ClusterTruck food-delivery firm misses office orders

Drivers pick up orders at the company’s downtown kitchen.(IBJ photo/Eric Learned)

You might think delivery-only eatery ClusterTruck is booming now that the state has ordered restaurants to close their dining rooms and limited them to takeout and delivery only.

But co-founder and CEO Chris Baggott indicated otherwise in an email he sent to customers on March 17, just after the restrictions took effect.

“An understatement would be to say ‘we’re anxious,’” he said in an email.

That’s because 60% of the company’s sales typically happen at lunch and are delivered to workplaces, which have been stripped down to only the most essential people.

In addition, 40% of sales are typically group orders—which are few and far between right now, given that no one is supposed to be working in groups—and 40% of ClusterTruck’s new customers come from those group orders.

“No more workplaces, no more groups,” he told customers in the March 17 email.

So ClusterTruck made some changes.

Among them is that—for the first time—it’s delivering another company’s food. ClusterTruck has always used its own kitchens to prepare food from its own menu.

“We’ve had a lot of interest in that over the years and we’ve been resistant to it,” Baggott said. “But now, everybody needs to stand up and help out here.”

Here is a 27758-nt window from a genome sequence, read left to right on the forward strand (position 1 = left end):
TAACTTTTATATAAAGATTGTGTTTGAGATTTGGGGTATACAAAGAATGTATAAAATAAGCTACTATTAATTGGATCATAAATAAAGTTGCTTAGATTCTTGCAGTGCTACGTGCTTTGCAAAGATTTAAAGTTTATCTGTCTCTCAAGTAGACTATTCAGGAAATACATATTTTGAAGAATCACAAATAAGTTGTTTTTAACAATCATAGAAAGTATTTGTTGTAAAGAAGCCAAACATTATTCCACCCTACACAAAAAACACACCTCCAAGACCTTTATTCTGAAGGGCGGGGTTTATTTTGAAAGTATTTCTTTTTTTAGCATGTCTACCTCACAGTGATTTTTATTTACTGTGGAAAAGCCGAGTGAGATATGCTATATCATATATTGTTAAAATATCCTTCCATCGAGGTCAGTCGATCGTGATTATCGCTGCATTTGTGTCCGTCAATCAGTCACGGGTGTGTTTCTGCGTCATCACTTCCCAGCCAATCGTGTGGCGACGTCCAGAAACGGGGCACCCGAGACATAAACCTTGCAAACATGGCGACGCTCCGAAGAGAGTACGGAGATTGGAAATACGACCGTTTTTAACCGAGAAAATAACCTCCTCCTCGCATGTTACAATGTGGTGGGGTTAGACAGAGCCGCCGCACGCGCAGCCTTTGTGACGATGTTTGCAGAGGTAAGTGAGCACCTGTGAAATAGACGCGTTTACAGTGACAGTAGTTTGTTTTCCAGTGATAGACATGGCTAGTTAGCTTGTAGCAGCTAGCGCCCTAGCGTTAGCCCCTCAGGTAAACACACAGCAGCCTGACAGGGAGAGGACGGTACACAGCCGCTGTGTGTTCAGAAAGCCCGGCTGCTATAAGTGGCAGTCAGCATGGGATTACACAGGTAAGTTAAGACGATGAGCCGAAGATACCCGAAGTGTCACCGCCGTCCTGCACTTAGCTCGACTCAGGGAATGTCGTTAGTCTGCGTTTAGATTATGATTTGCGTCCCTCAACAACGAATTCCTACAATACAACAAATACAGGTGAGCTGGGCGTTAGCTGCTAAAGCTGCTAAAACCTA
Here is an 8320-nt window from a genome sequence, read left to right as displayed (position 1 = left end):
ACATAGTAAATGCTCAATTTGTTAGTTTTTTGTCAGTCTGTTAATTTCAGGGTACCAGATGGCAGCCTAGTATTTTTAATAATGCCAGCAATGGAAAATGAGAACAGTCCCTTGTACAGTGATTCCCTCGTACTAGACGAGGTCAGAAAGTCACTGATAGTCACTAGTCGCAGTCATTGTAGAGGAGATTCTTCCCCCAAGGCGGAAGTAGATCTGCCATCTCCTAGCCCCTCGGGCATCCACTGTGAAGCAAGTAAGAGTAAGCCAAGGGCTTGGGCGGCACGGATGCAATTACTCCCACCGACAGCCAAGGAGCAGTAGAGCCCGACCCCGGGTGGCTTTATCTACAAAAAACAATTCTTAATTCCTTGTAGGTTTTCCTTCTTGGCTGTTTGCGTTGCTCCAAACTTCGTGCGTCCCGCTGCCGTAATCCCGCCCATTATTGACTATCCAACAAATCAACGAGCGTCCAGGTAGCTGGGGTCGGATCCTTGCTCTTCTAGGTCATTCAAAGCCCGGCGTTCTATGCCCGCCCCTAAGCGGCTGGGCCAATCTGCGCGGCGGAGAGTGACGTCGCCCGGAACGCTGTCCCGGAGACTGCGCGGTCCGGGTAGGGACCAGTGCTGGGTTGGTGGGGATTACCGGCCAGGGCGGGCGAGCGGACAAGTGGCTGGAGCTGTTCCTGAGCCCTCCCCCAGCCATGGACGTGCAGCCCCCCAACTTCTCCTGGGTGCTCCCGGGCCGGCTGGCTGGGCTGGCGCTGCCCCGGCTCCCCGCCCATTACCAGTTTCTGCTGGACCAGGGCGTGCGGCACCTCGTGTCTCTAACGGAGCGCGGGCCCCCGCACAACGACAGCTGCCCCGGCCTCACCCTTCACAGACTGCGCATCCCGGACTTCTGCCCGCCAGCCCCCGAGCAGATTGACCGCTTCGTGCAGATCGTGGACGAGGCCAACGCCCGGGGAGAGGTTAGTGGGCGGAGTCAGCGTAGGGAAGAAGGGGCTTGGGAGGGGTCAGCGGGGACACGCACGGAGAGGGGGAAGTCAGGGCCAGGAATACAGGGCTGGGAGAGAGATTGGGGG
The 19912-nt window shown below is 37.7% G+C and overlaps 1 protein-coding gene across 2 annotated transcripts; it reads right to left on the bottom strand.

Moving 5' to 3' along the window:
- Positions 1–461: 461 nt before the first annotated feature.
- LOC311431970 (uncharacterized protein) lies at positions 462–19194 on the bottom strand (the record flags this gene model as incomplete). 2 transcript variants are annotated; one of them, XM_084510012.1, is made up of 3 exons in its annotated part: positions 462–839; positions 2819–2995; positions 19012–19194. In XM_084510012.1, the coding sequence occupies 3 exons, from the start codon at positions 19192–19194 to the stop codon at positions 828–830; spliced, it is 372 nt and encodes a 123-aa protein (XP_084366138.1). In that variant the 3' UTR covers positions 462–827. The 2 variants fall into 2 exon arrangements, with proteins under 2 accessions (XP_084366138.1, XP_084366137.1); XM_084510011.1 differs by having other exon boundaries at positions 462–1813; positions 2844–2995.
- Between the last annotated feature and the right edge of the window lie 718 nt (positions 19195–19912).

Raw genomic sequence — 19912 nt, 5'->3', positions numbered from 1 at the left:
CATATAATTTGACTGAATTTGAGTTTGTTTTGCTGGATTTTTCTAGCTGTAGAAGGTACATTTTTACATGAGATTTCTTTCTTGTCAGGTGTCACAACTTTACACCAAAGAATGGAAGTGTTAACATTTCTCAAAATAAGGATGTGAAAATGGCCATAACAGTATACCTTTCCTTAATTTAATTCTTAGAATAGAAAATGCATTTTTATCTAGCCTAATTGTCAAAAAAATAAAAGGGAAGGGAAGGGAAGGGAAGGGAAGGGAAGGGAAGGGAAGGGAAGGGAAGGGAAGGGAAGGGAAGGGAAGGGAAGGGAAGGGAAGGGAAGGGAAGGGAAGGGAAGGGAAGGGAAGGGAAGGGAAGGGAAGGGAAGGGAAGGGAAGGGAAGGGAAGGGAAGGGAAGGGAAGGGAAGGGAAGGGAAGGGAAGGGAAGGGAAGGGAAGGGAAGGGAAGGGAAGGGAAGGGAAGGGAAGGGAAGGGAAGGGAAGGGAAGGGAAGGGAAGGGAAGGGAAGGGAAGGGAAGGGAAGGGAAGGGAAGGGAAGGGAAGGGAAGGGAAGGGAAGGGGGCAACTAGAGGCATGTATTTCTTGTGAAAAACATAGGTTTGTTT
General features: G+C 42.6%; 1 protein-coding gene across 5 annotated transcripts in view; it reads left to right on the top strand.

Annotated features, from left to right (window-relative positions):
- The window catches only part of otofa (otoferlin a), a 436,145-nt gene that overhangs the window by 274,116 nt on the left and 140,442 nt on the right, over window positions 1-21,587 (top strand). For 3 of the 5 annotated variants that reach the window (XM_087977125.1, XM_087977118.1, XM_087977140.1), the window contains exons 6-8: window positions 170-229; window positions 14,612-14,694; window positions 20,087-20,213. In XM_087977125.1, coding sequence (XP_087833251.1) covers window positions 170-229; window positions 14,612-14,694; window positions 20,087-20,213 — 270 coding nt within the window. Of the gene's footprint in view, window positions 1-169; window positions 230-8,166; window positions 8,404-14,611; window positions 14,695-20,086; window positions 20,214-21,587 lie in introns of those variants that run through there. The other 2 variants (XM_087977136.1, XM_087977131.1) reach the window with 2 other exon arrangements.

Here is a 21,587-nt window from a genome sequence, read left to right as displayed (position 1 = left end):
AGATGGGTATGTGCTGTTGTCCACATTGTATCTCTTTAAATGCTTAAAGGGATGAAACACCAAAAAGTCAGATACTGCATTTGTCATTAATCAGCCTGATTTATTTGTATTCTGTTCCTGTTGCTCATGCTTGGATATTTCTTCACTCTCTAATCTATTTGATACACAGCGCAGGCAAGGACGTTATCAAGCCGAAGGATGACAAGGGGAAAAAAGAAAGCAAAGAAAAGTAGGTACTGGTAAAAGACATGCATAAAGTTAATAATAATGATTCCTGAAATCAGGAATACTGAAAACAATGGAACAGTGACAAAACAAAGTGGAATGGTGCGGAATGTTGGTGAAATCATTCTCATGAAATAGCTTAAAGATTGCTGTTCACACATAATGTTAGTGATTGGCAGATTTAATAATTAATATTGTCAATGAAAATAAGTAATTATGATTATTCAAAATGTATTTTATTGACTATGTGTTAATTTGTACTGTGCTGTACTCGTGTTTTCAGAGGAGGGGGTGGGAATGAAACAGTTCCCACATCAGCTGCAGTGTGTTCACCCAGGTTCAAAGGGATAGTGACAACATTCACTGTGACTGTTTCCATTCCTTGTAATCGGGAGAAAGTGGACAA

Mike Cunningham, founder and CEO of Cunningham Restaurant Group, has been a partner in ClusterTruck since it launched in 2015. He asked a week or so ago whether ClusterTruck’s software team could integrate Stone Creek Dining Company’s Zionsville kitchen into its delivery service’s operations.

Five days later, after a marathon session of programming machine-learning algorithms to recognize cook times and other elements specific to Stone Creek’s kitchen, Baggott joined ClusterTruck’s fleet of drivers to oversee the company’s first night delivering food from a non-ClusterTruck kitchen.

Baggott said the first night was a success, and by the second night, drivers were scoring multiple deliveries an hour with an average earnings of $12 per delivery.

“We’re ‘crawl, walk, run.’ We’re going to try one restaurant and see how it goes,” Baggott said.


The result is that, some 10 days after Baggott sent his first “anxious” email, he thanked his customers for their loyalty—and for referring new customers to ClusterTruck. And he told IBJ that, although business is definitely lagging, the reductions have not been drastic.

In fact, the company is hiring couriers and offering contract workers a rare, but important, benefit: sick leave.

“In general, people are really appreciative of the sick leave. People are taking advantage of it, which is great. It’s exactly the behavior we want,” Baggott said. “If we have happy delivery people, then we will have delivery people. And if we have delivery people, we will have amazing service.”

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